A range of solutions and products that will help companies easily and cost effectively move into the Smart Factory arena and exploit the Industrial Internet of Things is available at RS Components. The distributor offers users two primary approaches to exploit the capabilities of the IIoT, neither of which involves significant capital expenditure or complex redesigns of existing systems.
Users can either exploit the capabilities of contemporary PLC technologies or simply add the capability to tie existing legacy network infrastructures into modern communication systems.
According to Paolo Carnovale, Category Marketing Manager - Automation & Control at RS: "Industrial automation systems and IT infrastructures are complex and expensive assets. When new technologies become available, engineers cannot simply uproot them to start all over again. RS is introducing a series of devices to connect existing legacy systems to the Internet of Things. An installed sensor or PLC might have been designed to communicate through a serial port, and use Modbus as native protocol, but that doesn't mean that their data cannot be translated and made suitable for IoT systems."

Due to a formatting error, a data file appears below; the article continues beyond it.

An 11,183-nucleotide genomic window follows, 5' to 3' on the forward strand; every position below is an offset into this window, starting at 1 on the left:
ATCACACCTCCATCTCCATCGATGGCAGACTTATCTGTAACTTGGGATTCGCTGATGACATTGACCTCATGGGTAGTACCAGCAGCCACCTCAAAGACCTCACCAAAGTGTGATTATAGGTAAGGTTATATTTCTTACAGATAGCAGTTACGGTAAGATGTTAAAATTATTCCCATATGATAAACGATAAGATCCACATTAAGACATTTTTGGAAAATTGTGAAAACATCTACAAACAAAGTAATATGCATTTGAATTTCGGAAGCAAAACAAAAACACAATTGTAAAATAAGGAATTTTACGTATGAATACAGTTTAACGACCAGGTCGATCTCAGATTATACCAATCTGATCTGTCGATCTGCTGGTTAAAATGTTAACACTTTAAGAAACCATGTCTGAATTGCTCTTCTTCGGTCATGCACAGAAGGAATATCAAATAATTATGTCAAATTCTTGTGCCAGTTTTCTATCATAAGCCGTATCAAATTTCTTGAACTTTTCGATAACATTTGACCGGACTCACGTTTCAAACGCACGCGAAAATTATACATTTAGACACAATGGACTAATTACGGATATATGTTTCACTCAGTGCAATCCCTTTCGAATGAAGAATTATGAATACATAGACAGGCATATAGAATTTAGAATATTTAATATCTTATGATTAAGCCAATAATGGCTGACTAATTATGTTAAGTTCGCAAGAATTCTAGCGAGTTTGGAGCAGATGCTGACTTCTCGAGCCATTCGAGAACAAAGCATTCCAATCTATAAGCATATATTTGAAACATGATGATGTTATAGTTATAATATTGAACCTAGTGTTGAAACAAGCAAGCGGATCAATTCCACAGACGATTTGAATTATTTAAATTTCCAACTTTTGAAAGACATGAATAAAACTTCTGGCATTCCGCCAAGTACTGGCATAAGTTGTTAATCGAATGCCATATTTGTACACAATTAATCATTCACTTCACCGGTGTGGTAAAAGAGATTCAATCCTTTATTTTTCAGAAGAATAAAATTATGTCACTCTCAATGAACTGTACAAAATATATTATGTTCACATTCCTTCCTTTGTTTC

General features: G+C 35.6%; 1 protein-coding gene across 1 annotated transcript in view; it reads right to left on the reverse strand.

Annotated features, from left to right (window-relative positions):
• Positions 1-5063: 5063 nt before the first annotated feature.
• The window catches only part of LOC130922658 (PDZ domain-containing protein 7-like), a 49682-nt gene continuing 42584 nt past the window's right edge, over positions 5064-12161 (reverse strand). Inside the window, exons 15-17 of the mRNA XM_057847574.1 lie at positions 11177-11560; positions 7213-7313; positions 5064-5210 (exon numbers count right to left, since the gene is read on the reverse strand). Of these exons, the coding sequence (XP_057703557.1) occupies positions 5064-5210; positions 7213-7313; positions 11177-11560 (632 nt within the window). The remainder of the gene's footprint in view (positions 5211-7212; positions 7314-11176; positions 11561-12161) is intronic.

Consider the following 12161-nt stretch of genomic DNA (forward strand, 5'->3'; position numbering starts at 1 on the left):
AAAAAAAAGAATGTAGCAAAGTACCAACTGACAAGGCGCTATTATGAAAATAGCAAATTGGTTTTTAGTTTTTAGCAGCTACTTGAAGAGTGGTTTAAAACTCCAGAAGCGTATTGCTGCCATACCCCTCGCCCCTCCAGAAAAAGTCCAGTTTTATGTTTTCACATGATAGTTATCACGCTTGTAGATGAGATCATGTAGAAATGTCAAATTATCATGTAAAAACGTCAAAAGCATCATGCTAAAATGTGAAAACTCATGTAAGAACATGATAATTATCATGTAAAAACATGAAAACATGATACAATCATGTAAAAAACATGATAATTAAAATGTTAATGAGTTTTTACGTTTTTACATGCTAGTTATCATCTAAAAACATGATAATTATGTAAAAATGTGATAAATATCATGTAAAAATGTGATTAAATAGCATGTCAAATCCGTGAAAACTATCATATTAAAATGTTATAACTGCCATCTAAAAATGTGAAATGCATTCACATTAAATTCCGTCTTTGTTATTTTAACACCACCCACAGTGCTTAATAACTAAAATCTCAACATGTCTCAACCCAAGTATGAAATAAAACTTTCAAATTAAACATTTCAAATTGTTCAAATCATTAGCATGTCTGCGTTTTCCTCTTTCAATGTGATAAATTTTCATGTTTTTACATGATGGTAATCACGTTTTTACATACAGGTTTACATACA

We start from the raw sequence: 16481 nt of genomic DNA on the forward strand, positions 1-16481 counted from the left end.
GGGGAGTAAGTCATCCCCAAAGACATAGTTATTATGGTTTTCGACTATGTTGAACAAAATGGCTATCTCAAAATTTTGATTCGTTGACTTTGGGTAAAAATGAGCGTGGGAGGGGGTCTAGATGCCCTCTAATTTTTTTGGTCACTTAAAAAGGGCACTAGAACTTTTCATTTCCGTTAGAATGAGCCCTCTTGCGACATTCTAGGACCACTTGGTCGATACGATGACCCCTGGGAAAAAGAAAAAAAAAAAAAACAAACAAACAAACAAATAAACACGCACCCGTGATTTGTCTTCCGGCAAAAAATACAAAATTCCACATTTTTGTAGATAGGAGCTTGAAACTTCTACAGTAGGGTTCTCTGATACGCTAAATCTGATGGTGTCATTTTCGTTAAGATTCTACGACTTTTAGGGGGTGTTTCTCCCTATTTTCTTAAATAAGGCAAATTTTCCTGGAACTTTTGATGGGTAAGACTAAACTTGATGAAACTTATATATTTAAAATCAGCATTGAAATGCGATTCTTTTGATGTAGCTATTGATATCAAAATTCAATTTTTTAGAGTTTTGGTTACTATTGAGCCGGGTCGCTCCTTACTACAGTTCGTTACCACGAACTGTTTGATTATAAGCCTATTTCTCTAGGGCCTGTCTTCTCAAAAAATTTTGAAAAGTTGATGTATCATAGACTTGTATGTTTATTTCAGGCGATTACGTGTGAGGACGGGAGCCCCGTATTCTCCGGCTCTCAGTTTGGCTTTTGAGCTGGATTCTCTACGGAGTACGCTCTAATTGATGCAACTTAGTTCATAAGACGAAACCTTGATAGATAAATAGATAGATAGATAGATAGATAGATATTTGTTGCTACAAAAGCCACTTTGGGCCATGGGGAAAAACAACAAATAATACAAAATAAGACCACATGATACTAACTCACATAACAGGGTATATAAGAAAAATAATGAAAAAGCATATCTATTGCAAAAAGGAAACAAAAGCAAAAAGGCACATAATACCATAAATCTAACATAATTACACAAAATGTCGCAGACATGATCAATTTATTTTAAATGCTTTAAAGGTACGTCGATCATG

RS has a number of options for replacement-PLC/controllers, including the Siemens SIMATIC S7-1200 + HMI KP300 Starter Kit, which offers a communication interface that fulfils the highest standards of industrial communication. Alaso available is the Magelis SCU HMI controller starter kit from Schneider Electric, a panel PC that offers Ethernet connectivity for seamless integration into wider networks.
Software solutions also exist in the form of groov from Opto 22, which is a web-based operator interface system that connects easily to almost everything and is available either a standalone hardware appliance or as a PC-based Server for Windows.
Intermediary devices can also be used to bring legacy systems into an Ethernet environment. One example is the ED-204 Ethernet Media Converter from Brainboxes, which can be used to link PLCs with PC-based data acquisition and analysis solutions.
Ethernet-capable sensors and devices, such as the AX8 from FLIR, are also becoming commonplace. With EtherNet/IP and Modbus TCP compliance, these devices can directly share analysis and alarm results with a bigger automated system.
Ethernet capability is not essential for the IoT, as proved by the PyroNFC Infrared Temperature sensor from Calex.
This sensor is fully configurable via a NFC-compatible smartphone, which can then act as the bridge to the wider network.